Usually, like Judy, I like to bury this aspect of myself under heaps of bland Americana, i.e. I do things like say “the holidays.” But wait, don’t get all armchair analyzy on me. I think it’s ducky that my understanding of cultural entendre and appreciation of a good matzoth ball have enriched my life. That’s as far as I’ll go with organized religion (without mass quantities of opium or whatever Marx prescribed). This time of year doesn’t sit well with me because of my (sob) horrible childhood in a completely non-Jewish neighborhood and school. Just kidding about the horrible, but not anything else.

When you are the only Jewish kid around, Christmastime is something to watch unfold and engulf everything around, except you. Everyone, from the mail man to the checkout girl at the grocery store is saying “Merry Christmas” and slipping you a candy cane. Every window display, every commercial you see, every song you hear…I would hear Elton John whining the plaintive hymn of the Africans, “Do they know it’s Christmastime at all?” and wish I could relate. Either that or just celebrate the stupid holiday. Weren’t my parents always saying it was so divorced from its religious significance anyway?

I don’t know. Maybe I didn’t have that Punky Brewster savyness about me, or the flippancy, or social skills it would have taken to strongly assert my Jewish Identity to Ms. Keeler’s fourth grade class (for example). Especially after little swastikas turned up all over my pencil box and book covers. I didn’t even have the presence of mind to feel offended religiously, though instinctively, I knew that the use of the swastika was just plain tacky. It didn’t phase me that much as an experience. I was raised in an agnostic wasteland whose boundaries were fluid at best. My Jewishness came and went with visiting relatives or my mother’s whim. Mind you, this was before your Schindler’s List, your Rachel Green on Friends. I had no landmarks. All there was when I was a kid was Woody Allen’s neurosis and the ghoulish icon of Anne Frank. And Yentyl.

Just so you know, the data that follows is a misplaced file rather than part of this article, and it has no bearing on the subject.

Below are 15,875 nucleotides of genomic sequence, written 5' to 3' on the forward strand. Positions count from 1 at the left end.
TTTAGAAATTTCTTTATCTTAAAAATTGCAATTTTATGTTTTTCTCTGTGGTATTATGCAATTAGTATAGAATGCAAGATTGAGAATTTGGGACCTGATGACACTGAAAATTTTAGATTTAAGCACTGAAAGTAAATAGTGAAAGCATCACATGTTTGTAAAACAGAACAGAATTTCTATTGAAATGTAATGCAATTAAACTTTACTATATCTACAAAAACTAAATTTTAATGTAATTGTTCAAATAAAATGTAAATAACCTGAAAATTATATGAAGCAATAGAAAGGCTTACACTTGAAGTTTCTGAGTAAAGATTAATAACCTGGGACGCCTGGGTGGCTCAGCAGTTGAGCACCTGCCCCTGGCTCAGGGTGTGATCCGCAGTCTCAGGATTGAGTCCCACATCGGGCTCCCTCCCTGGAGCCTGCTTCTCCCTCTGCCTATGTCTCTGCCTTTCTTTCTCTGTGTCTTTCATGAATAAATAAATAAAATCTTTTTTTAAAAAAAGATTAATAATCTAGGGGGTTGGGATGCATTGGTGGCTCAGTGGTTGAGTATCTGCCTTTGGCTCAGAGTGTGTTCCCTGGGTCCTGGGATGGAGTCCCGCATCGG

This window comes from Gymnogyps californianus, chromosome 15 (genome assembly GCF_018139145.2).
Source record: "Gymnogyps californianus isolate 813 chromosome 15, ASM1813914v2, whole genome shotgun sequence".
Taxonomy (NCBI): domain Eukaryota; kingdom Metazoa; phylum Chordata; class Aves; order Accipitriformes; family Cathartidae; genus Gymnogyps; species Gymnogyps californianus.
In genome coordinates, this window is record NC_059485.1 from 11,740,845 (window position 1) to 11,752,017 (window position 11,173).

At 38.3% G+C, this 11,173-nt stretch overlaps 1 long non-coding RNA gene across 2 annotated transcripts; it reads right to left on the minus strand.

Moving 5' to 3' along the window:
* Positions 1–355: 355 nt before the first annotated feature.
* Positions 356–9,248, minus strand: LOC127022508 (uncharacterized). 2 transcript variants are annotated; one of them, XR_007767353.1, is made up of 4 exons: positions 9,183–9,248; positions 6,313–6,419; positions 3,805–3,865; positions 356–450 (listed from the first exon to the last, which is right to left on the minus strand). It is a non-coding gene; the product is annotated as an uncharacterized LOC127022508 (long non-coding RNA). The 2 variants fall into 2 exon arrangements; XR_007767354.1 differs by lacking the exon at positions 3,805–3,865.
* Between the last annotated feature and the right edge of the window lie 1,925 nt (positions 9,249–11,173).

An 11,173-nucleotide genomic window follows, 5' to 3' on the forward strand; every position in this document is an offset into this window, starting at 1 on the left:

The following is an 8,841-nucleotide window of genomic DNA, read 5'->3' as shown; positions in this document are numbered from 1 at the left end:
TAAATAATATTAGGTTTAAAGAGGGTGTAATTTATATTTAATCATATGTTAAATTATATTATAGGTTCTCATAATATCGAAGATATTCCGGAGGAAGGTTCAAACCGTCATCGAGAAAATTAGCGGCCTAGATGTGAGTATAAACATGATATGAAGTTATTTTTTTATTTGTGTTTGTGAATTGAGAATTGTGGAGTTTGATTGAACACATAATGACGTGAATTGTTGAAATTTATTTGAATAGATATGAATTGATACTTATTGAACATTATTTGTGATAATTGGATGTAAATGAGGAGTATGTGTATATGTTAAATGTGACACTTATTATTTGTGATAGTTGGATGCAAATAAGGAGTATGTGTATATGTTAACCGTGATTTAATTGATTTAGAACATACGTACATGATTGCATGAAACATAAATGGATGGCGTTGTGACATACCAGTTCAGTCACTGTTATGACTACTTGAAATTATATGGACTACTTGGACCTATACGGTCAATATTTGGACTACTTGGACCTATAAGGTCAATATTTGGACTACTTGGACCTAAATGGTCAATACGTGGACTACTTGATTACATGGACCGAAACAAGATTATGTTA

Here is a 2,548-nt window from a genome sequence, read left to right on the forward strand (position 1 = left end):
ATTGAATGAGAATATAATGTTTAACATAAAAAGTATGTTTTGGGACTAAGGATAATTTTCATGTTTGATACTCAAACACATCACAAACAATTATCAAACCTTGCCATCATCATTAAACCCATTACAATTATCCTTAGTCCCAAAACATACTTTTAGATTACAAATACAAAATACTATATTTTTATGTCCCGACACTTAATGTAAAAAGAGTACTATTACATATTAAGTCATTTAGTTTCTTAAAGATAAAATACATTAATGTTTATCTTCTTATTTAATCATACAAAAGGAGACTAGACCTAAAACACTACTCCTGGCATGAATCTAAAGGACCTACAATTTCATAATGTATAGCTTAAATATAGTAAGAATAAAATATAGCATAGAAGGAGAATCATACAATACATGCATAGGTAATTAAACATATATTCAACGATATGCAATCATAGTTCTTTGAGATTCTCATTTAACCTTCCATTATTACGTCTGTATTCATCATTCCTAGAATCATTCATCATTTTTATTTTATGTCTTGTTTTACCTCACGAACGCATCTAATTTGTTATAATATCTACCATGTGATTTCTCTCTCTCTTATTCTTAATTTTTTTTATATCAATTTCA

So, Christmas came and left me awash in a sea of red and green. Maybe if there had been some oasis of white and blue, some place where I felt the common sting of exclusion, that would have been something. Sure, Becky, the Korean girl, was informed that “Slanty Claus” was coming to her house, but at least she didn’t have to watch 20 pairs of eyes roll when “I Had A Little Dreidel” was inserted once more into our holiday song repertoire. For whatever sick, sad reason I knew in my two-sizes-too-small heart that this time of year was about the “holiday,” X marks the spot, Xmas, and I felt slighted.